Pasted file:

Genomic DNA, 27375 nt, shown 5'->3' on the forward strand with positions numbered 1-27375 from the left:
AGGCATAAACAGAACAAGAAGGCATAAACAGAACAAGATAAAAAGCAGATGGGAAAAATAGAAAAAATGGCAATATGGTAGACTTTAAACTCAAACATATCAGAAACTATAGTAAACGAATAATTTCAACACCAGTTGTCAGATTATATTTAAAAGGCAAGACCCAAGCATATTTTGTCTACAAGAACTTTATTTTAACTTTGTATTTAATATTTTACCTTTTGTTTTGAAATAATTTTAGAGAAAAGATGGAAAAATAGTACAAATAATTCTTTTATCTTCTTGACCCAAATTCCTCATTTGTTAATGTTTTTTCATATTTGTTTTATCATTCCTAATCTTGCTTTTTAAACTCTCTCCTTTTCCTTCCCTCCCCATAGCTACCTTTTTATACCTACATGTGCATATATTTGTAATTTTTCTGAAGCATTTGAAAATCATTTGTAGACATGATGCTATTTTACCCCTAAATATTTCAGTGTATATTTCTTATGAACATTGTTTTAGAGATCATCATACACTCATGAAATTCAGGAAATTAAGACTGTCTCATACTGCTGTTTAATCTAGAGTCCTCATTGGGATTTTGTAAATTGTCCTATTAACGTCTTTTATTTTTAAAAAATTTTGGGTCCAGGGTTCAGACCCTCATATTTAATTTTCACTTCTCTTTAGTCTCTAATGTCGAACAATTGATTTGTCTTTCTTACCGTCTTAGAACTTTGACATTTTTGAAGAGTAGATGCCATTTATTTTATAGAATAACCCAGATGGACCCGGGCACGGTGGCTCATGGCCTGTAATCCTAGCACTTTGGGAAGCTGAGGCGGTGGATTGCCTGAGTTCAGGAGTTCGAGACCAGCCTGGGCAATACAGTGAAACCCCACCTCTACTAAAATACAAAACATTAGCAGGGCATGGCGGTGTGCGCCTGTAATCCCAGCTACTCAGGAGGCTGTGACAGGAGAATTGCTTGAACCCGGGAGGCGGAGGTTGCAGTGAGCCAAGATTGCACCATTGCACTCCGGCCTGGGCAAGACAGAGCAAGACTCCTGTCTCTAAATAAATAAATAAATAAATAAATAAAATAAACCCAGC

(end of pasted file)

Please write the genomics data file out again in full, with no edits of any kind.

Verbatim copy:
Genomic DNA, 27375 nt, shown 5'->3' on the forward strand with positions numbered 1-27375 from the left:
AGGCATAAACAGAACAAGAAGGCATAAACAGAACAAGATAAAAAGCAGATGGGAAAAATAGAAAAAATGGCAATATGGTAGACTTTAAACTCAAACATATCAGAAACTATAGTAAACGAATAATTTCAACACCAGTTGTCAGATTATATTTAAAAGGCAAGACCCAAGCATATTTTGTCTACAAGAACTTTATTTTAACTTTGTATTTAATATTTTACCTTTTGTTTTGAAATAATTTTAGAGAAAAGATGGAAAAATAGTACAAATAATTCTTTTATCTTCTTGACCCAAATTCCTCATTTGTTAATGTTTTTTCATATTTGTTTTATCATTCCTAATCTTGCTTTTTAAACTCTCTCCTTTTCCTTCCCTCCCCATAGCTACCTTTTTATACCTACATGTGCATATATTTGTAATTTTTCTGAAGCATTTGAAAATCATTTGTAGACATGATGCTATTTTACCCCTAAATATTTCAGTGTATATTTCTTATGAACATTGTTTTAGAGATCATCATACACTCATGAAATTCAGGAAATTAAGACTGTCTCATACTGCTGTTTAATCTAGAGTCCTCATTGGGATTTTGTAAATTGTCCTATTAACGTCTTTTATTTTTAAAAAATTTTGGGTCCAGGGTTCAGACCCTCATATTTAATTTTCACTTCTCTTTAGTCTCTAATGTCGAACAATTGATTTGTCTTTCTTACCGTCTTAGAACTTTGACATTTTTGAAGAGTAGATGCCATTTATTTTATAGAATAACCCAGATGGACCCGGGCACGGTGGCTCATGGCCTGTAATCCTAGCACTTTGGGAAGCTGAGGCGGTGGATTGCCTGAGTTCAGGAGTTCGAGACCAGCCTGGGCAATACAGTGAAACCCCACCTCTACTAAAATACAAAACATTAGCAGGGCATGGCGGTGTGCGCCTGTAATCCCAGCTACTCAGGAGGCTGTGACAGGAGAATTGCTTGAACCCGGGAGGCGGAGGTTGCAGTGAGCCAAGATTGCACCATTGCACTCCGGCCTGGGCAAGACAGAGCAAGACTCCTGTCTCTAAATAAATAAATAAATAAATAAATAAAATAAACCCAGC